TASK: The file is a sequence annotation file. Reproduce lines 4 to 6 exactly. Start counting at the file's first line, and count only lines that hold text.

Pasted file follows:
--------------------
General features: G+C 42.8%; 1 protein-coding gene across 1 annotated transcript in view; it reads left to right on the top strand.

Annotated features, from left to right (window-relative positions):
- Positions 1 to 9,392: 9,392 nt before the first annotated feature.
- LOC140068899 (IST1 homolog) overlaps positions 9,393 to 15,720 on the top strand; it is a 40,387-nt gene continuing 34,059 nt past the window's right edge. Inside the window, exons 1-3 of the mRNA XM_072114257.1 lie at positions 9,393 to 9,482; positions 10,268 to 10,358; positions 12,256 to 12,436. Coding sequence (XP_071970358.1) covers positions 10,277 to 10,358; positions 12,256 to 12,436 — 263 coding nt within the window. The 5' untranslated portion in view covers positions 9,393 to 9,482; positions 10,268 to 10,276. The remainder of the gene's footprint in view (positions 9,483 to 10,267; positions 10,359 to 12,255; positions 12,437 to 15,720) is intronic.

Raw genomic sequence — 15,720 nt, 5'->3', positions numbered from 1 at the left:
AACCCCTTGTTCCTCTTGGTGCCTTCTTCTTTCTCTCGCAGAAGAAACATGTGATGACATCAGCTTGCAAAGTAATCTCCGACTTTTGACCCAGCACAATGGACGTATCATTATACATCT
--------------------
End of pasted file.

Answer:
- LOC140068899 (IST1 homolog) overlaps positions 9,393 to 15,720 on the top strand; it is a 40,387-nt gene continuing 34,059 nt past the window's right edge. Inside the window, exons 1-3 of the mRNA XM_072114257.1 lie at positions 9,393 to 9,482; positions 10,268 to 10,358; positions 12,256 to 12,436. Coding sequence (XP_071970358.1) covers positions 10,277 to 10,358; positions 12,256 to 12,436 — 263 coding nt within the window. The 5' untranslated portion in view covers positions 9,393 to 9,482; positions 10,268 to 10,276. The remainder of the gene's footprint in view (positions 9,483 to 10,267; positions 10,359 to 12,255; positions 12,437 to 15,720) is intronic.

Raw genomic sequence — 15,720 nt, 5'->3', positions numbered from 1 at the left:
AACCCCTTGTTCCTCTTGGTGCCTTCTTCTTTCTCTCGCAGAAGAAACATGTGATGACATCAGCTTGCAAAGTAATCTCCGACTTTTGACCCAGCACAATGGACGTATCATTATACATCT